SC: Were you always interested in non-profit work? If so, are there any particular causes which draw your interest the most?
JG: I have always been interested in offering service above myself for others.
SC: What is the focus of Access Living?
JG: The mission of Access Living is to foster the dignity, pride and self-esteem of people with disabilities and enhance the options available to them so they may choose and maintain individualized and satisfying lifestyles. Established in 1980, Access Living is a change agent committed to fostering an inclusive society that enables people with disabilities in Chicago to live fully-engaged and self-directed lives. We are at the forefront of the disability rights movement, removing barriers so people with disabilities can live the future they envision.
SC: Grant writing sounds very demanding and maybe even stressful. Is that true?
JG: I think that any job has the potential to be demanding and stressful. Actually, a very small percentage of my time is actually spent grant writing. The majority of my time is divided between identifying and prioritizing activities to engage donors, managing and engaging with a portfolio of donors, and guiding cultivation and solicitation strategies for donors. The rest of my time is divided among developing proposals, reports, budgets and related correspondence, and developing staff capacity to prepare proposals, reports, budgets and related correspondence.
SC: How do you spend your down-time?
JG: I love running, listening to music from my record collection, and reading.
SC: You ran the Detroit marathon earlier this year, was that your first marathon?
JG: It was actually my second marathon. It was an amazing experience. I trained six days a week for 111 days. The race course crossed over the Ambassador Bridge into Canada and back into Detroit through the Detroit–Windsor Tunnel. I crossed over the bridge just in time to see a magnificent sunrise. Many people may not realize this but the bridge is one of the only two Canada-US border crossings where people travel North into the United States.
SC: How long have you been a runner?
JG: I have loved running since I was a kid. My nickname up until I was around 12 was “Juice”. This meant someone who could “turn on the juice” and run really fast. It wasn’t until I moved to Chicago that I began to take distance running seriously. My first race here was the 2011 Shamrock Shuffle followed by the Chicago Marathon. Running has allowed me to appreciate the small things in life that I feel we mostly take for granted. This is why I believe that running has made me a better person.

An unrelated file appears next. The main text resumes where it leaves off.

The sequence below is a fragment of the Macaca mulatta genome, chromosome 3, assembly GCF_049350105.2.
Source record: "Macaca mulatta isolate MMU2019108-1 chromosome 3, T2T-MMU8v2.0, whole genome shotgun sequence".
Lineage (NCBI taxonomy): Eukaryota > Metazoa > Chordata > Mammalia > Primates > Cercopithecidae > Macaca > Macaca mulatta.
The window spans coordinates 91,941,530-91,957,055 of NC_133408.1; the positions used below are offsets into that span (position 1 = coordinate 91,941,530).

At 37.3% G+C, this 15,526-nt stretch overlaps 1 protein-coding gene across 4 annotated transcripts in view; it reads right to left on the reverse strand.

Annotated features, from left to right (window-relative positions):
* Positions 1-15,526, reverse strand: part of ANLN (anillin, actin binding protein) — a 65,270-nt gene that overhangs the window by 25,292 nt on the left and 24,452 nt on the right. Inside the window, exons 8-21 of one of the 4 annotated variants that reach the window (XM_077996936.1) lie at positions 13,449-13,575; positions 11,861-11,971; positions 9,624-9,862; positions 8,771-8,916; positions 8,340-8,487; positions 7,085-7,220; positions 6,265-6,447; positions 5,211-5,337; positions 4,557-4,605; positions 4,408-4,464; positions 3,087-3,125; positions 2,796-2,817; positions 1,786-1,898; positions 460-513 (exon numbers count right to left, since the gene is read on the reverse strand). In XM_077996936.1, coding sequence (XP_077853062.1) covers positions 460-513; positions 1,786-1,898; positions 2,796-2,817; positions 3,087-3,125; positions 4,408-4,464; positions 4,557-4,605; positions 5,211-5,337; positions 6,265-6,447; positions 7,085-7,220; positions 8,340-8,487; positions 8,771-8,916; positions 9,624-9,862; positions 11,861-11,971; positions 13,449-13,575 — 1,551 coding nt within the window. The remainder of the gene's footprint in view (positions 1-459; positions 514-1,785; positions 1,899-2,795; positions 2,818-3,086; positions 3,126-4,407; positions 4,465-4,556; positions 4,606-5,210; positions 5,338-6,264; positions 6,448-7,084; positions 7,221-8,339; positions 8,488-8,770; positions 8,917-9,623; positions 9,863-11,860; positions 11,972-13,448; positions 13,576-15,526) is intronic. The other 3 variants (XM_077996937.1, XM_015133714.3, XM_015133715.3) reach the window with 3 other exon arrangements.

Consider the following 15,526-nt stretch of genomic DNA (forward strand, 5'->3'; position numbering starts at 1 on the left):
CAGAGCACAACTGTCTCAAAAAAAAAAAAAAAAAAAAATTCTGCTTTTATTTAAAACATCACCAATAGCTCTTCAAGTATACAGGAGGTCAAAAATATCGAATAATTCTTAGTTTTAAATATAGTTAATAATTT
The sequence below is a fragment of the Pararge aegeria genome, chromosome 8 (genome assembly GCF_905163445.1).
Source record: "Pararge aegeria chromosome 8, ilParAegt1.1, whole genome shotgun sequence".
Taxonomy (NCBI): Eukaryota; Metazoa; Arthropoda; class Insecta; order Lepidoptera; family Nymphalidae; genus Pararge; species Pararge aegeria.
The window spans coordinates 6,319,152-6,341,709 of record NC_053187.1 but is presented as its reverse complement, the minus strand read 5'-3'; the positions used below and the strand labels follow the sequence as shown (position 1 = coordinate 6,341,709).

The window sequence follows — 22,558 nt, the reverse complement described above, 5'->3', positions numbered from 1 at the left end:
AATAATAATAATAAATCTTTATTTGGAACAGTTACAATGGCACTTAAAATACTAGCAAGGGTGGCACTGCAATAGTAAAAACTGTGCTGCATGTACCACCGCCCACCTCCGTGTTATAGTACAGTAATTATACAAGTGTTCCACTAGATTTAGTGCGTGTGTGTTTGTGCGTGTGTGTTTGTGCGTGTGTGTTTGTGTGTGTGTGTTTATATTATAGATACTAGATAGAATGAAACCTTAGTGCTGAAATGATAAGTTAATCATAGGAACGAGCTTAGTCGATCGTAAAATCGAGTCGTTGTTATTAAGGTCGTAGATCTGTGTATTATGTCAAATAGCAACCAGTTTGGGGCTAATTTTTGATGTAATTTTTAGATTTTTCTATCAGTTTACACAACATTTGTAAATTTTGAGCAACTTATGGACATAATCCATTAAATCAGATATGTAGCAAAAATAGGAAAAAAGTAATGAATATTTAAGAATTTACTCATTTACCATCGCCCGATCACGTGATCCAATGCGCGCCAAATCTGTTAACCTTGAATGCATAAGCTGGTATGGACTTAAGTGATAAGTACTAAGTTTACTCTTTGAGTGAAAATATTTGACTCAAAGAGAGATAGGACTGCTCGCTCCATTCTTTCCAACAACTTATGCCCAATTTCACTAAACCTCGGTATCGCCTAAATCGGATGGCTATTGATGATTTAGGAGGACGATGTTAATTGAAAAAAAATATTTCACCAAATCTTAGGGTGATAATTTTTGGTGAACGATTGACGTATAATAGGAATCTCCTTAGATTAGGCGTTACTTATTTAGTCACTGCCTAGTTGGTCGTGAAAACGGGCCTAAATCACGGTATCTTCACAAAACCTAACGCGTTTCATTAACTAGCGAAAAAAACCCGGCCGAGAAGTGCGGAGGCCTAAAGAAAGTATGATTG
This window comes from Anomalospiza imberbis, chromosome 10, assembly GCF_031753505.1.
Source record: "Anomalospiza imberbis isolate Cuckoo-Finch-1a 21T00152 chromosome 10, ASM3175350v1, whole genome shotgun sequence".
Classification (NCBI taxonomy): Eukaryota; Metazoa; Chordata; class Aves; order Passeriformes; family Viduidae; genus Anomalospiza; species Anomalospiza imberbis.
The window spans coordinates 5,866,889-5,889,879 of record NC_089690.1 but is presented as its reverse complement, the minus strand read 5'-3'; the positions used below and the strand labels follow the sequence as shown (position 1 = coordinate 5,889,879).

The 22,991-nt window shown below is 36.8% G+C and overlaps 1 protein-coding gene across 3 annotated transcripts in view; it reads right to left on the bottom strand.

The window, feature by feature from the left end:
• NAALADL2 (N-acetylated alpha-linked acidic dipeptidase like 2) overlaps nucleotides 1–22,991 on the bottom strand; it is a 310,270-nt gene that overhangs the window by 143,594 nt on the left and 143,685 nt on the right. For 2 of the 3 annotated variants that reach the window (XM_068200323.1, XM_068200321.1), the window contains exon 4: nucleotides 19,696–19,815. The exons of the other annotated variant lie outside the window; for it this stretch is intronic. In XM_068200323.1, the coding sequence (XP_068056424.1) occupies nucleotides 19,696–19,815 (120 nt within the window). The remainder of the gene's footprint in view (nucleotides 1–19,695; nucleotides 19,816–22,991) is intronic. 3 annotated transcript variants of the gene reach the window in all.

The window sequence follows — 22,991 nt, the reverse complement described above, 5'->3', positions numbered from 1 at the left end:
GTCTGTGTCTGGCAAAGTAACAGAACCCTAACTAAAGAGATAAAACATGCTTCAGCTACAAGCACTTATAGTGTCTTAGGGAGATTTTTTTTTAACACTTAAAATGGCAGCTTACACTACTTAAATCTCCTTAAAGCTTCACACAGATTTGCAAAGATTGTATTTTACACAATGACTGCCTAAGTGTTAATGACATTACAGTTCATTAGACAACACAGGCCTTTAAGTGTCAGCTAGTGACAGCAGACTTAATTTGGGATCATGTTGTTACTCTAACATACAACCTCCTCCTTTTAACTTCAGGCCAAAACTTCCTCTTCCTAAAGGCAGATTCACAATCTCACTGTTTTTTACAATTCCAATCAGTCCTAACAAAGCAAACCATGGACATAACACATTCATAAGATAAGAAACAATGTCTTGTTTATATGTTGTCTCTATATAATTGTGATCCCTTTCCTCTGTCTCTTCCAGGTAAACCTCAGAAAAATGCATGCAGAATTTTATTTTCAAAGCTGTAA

SC: I want to talk to you more about you’re running in a separate interview. Tell me more about you charity work. Not necessarily related to your day job.
JG: I am actually still looking for an opportunity to get deeply involved. I am passionate about mentoring our young black males and would like to find a really solid and effective mentoring program.
SC: You are quite involved with professional associations as well, right?
JG: I am. I recently completed a year-long fellowship with the Association for Fundraising Professionals (AFP) Chicago Chapter. The fellowship really provided me with an wonderful opportunity to increase my knowledge, expand my network, and learn more about the philanthropic community in Chicago. I also received the AFP Chamberlain Scholarship for attendance to the 2013 AFP International Conference in San Diego. I am also a member of Phi Beta Sigma Fraternity.
SC: Do you have a dream job, if so, what is it?
JG: I don’t really have a dream job. My career goals and aspirations are anchored by my commitment to service above myself through philanthropy.
SC: Do you have a life philosophy you would be willing to share with us?
JG: Sometimes it is better to be kind than to be right.
Thanks for your time, Jason. I look forward to interviewing you about your marathon experience.
Thanks for reading and I hoped you enjoyed learning more about the personal and professional sides of Jason Gilmore. Expect to see a new profile each Friday and be sure to follow this blog so that you will receive the latest updates, interviews and articles.